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Raining on a sunny day

Trying to extrapolate some of the key developments and events impacting the global economy over the last six to eight weeks has felt like a match-up between the “DE”s and the “RE”s. Words like DEcoupling, DErisking and DEdollarization have resonated a lot and are coming up against REgionalization, REglobalization and REcession. A world trying to put the pieces together and rebuild itself from the pandemic - amid a conflict in Ukraine whose scale, reach and end result remain a mystery - finds itself devoid of momentum and lost for a clear economic direction.

Supply constraints and the spike in energy prices which riled global economies last year have now become an irrelevant, outdated story. Similarly, high inflation - which until recently had been giving sleepless nights to central banks around the world - is not really a hot topic any more. Despite factory orders showing only marginal traction in April, major stock indices have pared their losses and have substantially recovered from the lows of autumn 2022. Fragility in the US banking sector and the breaching of their debt ceiling have still not led to a plunge in the dollar. On the other hand, gold is trading at historical highs, acting as a bunker for investors when chaos reigns. Overall, randomness seems to be at play, making people wonder as much as when it rains on a clear, sunny day.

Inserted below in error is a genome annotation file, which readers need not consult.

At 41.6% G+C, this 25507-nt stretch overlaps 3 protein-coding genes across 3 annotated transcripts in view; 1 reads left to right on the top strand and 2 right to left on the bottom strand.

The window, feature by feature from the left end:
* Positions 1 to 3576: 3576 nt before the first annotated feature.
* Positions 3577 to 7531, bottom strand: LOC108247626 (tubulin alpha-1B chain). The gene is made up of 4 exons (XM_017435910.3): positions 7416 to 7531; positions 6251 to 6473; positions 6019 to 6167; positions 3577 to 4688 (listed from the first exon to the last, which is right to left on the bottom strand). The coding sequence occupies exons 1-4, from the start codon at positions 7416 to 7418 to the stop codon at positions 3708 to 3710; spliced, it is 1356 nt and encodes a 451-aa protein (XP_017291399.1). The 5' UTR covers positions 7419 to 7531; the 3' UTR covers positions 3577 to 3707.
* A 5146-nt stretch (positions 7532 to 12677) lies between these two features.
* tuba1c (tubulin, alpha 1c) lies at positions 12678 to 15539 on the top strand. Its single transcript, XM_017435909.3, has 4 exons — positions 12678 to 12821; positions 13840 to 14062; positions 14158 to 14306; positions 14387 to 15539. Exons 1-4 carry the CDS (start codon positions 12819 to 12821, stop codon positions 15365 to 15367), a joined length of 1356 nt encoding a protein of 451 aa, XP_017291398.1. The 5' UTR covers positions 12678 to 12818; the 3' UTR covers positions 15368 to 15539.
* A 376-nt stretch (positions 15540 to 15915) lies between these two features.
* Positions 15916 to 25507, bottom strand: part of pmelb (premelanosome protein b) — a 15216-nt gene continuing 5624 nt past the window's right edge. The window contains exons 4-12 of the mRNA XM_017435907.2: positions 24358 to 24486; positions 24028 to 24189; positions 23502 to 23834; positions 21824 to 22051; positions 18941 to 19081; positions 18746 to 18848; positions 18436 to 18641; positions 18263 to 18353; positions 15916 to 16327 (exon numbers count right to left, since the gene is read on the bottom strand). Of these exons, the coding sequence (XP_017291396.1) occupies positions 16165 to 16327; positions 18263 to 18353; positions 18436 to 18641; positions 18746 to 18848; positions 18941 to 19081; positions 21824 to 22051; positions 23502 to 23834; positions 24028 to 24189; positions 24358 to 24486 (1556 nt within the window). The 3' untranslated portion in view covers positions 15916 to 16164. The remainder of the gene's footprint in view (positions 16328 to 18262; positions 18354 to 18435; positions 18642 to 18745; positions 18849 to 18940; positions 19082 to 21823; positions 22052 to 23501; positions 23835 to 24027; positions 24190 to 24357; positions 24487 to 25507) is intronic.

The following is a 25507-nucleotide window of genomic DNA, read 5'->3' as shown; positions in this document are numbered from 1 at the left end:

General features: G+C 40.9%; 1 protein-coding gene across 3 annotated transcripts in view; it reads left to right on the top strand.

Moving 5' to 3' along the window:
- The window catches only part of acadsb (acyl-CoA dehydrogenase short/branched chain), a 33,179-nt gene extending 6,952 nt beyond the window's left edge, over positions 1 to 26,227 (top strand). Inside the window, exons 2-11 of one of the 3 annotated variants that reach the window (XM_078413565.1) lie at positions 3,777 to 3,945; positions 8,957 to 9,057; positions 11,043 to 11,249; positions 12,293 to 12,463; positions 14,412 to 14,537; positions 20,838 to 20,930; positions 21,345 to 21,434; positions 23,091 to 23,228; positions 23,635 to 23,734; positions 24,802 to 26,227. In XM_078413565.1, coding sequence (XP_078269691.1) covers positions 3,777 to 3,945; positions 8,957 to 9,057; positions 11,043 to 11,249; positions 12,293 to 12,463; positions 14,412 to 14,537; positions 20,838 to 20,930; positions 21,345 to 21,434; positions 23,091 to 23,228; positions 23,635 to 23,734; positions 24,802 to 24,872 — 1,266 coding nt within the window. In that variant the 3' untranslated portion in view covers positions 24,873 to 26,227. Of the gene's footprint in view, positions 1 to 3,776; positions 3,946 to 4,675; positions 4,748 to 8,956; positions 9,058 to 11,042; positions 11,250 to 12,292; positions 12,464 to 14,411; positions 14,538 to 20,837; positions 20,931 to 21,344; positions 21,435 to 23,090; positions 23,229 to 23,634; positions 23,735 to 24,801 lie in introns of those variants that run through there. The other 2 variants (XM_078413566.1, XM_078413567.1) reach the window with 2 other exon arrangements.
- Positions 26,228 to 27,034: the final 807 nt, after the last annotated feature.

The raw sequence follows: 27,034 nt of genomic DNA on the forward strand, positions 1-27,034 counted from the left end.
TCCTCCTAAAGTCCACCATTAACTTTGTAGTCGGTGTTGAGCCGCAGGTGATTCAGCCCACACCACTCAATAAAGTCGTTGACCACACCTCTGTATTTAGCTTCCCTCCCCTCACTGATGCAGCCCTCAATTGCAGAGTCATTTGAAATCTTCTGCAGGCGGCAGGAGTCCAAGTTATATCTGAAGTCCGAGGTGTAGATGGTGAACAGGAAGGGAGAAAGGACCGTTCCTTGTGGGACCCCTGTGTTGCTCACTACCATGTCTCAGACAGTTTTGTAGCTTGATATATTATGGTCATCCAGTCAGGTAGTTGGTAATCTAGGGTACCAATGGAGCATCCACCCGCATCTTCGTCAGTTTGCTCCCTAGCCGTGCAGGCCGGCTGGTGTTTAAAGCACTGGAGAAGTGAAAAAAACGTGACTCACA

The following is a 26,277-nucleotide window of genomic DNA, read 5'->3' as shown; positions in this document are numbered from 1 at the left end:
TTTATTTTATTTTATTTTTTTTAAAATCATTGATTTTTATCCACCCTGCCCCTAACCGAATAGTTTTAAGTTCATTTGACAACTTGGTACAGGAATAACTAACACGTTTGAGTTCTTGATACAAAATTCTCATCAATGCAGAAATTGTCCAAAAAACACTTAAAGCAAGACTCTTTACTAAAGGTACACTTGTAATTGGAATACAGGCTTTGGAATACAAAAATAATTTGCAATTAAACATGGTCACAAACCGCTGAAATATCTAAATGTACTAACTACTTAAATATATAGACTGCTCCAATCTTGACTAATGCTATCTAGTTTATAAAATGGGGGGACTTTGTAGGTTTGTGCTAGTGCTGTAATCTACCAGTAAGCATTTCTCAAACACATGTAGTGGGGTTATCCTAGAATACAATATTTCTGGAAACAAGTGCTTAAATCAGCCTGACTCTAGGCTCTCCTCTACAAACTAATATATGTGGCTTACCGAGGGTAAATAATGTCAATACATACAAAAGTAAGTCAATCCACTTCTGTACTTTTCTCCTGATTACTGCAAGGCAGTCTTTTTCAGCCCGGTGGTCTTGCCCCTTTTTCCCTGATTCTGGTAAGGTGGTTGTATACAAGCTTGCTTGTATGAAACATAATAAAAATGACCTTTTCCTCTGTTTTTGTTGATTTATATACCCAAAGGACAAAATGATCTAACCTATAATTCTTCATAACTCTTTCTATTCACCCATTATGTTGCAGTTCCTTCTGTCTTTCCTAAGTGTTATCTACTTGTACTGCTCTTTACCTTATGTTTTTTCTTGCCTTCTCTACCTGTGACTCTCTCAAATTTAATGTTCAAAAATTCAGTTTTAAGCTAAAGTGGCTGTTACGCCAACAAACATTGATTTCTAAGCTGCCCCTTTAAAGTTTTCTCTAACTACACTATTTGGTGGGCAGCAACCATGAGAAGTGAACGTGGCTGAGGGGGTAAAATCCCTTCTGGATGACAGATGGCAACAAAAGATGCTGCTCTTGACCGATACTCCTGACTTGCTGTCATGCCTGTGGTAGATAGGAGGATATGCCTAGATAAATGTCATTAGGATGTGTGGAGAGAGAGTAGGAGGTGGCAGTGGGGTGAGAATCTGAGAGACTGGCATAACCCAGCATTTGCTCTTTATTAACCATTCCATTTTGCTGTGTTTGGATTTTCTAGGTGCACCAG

Circling back to the word regionalization, policy interventions by governments seek to create a safety perimeter for raw material resources and their use to strengthen domestic industry. The EU is taking quantum leaps in releasing its framework for the Carbon Border Adjustment Mechanism (to be implemented on October 1 this year) and its Critical Raw Materials Act, alongside overhauling the EU Waste Shipment Regulation. The USA is also working on a critical minerals policy which has metal scrap within its ambit.

With a recent report pointing to a copper shortage of 6 million tons over the next decade, adapting regionalization over globalization seems to be the strategy when it comes to metal scrap. This was somewhat in evidence at ISRI’s recent Convention in Nashville: with the USA adding new recycled aluminium capacities of over 1 million tons, the big question posed at the event was “Where will the scrap come from?”

We will soon be celebrating BIR’s 75th anniversary - a moment of pride and happiness not just for BIR members but for the entire global fraternity engaged in recycling. These 75 glorious years have seen us truly evolve and grow into an indispensable force, contributing to a more sustainable future for everyone. So thank you BIR for helping to institutionalize recycling and make it part of our daily lives.